Monday, April 29, 2013
The Nature of Fandom in the Age of Social Networking
Fandom is based on things like buying records and things, showing up at huge arenas and stadiums, and being an anonymous admirer. Being a fan of Cheap Trick does not mean they're going to call you up to consult on song lists or invite you to hang out and talk music -- you pretty much have to be content to admire them from afar.
I don't know if I'm some kind of narcissist, or stuck in an adolescent phase of celebrity relationships, or what, but this non-reciprocity has always bothered me, and truth be told, I always wondered why it didn't bother other people.
Like if you're talking about some creative/artist fan object -- a musician, filmmaker, writer, whatever -- for me love and admiration for the artistic object (the song, the book, the movie) immediately makes me want to spend some quality time with the fan object -- the creator. Doesn't it for you? Don't you find yourself thinking that person has some special insight into life?
Well, I do. And it makes me want something back. It's not always easy to sort out what this "something back" is supposed to be, but sometimes it's more like friendship and sometimes it's more like parenting; sometimes it's like romance or sex; sometimes you just want to know they're there, listening to you, thinking you're special and awesome.
Often I try not to be a "fan," and to stick to just liking things -- this is an essential difference. For example, I read a lot of novels, and with novels I make a point of trying to read and enjoy them without becoming a fan of the author. Because it's necessary for the proper experience of a novel that you don't know too much about the novelist. Otherwise, you're just constantly like "oh I bet that character was based on her awful first husband!" and so on and so forth and then forget it, you are just not reading the novel in the proper way. This is, of course, itself getting harder in the age of social networking.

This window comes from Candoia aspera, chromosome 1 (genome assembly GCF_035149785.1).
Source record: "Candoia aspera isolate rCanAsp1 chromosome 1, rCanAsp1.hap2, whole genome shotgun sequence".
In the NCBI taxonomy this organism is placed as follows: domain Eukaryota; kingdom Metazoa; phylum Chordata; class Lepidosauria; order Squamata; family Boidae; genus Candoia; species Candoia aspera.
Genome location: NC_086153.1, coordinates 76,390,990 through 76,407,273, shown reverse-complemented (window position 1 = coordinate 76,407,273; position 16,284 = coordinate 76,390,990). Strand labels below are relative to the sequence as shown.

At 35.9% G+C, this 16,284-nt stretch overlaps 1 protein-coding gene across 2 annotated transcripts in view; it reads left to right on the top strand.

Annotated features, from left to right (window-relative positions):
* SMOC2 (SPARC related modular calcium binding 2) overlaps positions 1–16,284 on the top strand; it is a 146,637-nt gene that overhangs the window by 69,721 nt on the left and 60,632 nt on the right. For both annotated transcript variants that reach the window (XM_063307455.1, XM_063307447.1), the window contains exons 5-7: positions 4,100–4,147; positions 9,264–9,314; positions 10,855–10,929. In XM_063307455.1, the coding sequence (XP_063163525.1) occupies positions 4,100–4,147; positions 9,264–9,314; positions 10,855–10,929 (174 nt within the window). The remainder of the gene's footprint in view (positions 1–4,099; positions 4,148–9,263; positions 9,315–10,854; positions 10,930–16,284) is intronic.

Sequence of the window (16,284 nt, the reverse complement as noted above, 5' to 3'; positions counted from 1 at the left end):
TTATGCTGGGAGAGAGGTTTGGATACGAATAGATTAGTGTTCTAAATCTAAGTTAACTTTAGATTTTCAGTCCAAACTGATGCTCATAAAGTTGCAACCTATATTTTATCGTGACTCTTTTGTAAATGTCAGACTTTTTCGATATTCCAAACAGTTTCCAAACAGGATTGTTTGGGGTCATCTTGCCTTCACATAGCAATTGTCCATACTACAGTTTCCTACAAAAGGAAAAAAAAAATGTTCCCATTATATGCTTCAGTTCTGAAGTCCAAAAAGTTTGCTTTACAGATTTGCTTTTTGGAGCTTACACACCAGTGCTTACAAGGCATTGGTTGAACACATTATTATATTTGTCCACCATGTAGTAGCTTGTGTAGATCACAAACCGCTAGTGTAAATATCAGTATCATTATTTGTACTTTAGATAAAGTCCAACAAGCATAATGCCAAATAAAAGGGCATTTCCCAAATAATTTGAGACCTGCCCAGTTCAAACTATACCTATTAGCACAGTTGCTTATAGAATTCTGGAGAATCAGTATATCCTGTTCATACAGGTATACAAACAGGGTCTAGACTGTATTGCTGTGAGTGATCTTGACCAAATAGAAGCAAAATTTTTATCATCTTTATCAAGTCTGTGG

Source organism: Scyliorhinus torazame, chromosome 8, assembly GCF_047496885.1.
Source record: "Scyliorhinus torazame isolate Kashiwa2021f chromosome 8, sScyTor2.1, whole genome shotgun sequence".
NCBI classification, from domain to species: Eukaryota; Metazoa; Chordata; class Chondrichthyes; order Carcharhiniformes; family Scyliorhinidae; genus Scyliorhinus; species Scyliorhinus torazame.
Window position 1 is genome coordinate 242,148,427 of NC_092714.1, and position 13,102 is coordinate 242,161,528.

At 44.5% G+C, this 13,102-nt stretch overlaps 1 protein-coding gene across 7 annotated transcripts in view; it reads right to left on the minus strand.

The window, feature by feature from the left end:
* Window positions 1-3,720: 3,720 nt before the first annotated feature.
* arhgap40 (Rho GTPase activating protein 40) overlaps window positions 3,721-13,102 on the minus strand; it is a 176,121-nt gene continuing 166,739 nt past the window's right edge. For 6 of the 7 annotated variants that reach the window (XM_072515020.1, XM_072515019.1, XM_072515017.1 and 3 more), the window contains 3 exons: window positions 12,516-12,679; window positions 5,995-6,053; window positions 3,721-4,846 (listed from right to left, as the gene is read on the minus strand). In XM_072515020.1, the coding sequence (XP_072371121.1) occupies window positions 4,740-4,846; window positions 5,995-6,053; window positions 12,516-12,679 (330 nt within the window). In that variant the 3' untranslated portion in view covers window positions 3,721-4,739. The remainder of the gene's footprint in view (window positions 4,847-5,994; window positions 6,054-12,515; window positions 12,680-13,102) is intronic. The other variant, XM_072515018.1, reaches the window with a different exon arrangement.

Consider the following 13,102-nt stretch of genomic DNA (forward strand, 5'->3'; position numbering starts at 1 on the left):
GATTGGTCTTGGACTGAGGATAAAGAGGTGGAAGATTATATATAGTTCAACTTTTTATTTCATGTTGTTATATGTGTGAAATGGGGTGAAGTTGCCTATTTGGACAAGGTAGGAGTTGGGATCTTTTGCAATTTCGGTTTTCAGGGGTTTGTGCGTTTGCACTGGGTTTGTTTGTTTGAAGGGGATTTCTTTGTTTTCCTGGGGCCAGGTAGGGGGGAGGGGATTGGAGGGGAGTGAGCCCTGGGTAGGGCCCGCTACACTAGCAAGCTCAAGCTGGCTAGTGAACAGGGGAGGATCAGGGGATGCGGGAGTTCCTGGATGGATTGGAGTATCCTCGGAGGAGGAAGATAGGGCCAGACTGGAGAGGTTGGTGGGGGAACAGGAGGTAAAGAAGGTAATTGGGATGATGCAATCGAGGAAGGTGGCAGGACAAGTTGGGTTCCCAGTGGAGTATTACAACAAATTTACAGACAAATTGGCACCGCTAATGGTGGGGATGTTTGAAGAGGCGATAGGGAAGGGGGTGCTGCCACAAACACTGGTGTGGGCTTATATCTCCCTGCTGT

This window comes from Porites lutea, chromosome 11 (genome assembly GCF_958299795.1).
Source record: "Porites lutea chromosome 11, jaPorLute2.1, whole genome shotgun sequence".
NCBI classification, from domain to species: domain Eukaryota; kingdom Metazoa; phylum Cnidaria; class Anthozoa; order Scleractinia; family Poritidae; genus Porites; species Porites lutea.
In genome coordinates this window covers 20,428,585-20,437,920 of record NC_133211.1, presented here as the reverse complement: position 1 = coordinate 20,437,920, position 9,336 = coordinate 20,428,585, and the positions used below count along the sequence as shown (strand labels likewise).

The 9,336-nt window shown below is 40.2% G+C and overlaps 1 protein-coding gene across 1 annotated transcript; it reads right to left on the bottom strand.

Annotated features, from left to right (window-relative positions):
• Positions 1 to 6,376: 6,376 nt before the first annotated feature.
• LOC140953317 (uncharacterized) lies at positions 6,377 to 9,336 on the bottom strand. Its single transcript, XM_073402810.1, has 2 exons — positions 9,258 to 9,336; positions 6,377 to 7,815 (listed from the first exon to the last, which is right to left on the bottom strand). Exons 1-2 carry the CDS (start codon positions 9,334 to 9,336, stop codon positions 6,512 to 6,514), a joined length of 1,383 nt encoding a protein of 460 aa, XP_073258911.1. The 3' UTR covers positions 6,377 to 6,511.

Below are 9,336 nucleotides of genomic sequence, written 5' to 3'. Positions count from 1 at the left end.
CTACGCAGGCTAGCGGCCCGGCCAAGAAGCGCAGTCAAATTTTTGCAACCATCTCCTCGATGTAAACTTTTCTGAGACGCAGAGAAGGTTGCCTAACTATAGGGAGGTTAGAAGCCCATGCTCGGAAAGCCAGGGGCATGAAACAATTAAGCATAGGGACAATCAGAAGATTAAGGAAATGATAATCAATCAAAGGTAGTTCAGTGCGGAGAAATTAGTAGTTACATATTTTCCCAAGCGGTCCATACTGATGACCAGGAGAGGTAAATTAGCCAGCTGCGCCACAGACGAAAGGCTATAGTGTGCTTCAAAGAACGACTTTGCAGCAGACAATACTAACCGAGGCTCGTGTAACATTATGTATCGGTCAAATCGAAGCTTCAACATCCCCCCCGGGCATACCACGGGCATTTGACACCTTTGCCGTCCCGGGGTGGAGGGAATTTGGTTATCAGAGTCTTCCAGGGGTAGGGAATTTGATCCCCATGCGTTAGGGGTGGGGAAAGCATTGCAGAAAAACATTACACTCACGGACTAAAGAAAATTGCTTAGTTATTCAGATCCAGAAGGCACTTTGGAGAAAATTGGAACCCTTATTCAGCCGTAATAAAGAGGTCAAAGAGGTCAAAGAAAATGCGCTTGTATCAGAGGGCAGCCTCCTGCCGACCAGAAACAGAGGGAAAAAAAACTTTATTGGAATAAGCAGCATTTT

With some things, though, it is really hard to like the thing without becoming a fan. Do you know that NPR news comedy show Wait, Wait, Don't Tell Me? I love that show. I tried to stick to loving the show, but it was impossible for me to avoid becoming a fan -- of Paula Poundstone, of Maz Jobrani ... and most of all, of Peter Sagal, the hilarious over-caffeinated host.
But it's no good for me, being a fan of Peter Sagal. Because now I want him to be my friend, to crack his wisecracks specially to me over a glass of wine, to listen to my problems in life, and mostly just to think, reciprocally, that I am really special and interesting and awesome.
Sorry Patricia, that is not going to happen.
Now, you might think that in the age of social networking this problem is going away, or getting better, or something. Because it is no secret that social networking, and especially Twitter, are eroding the one-sided nature of fandom. Now anyone can aim their tweet at anyone else, and anyone can engage with anyone, and armies of fans have, if not access, at least a way of getting the attention of the fan object.
Is it the end of one-sided fandom? Does the fan concept now become reciprocal and mutual, the fan concept of my dreams?
No, I'd say the opposite is true. Now, the fan concept is more troubling rather than less. Because now, the one-sidedness of fandom isn't just built into the space-time continuum, like it used to be -- instead it results from actual choices of the participants.
Now, if you're a person with Twitter-wit (a Twit?), who can pack a paragraph of cleverness and humor in 140 characters, you might be able to get that reciprocity. If you could craft the perfect fan email, with the perfect combination of humor and emotion and narrative peaks and valleys, you might get the attention of that fan object. It can happen. The possibility of reciprocity and mutual recognition is there.
But that means if you're just some ordinary person, some humble blogger, some everyday looker-at-pictures-of-cats-on-the-internet, you're still basically SOL.
Which just brings home even more the essential sad truth of fandom for the rest of us: you're not special; you're just a fan.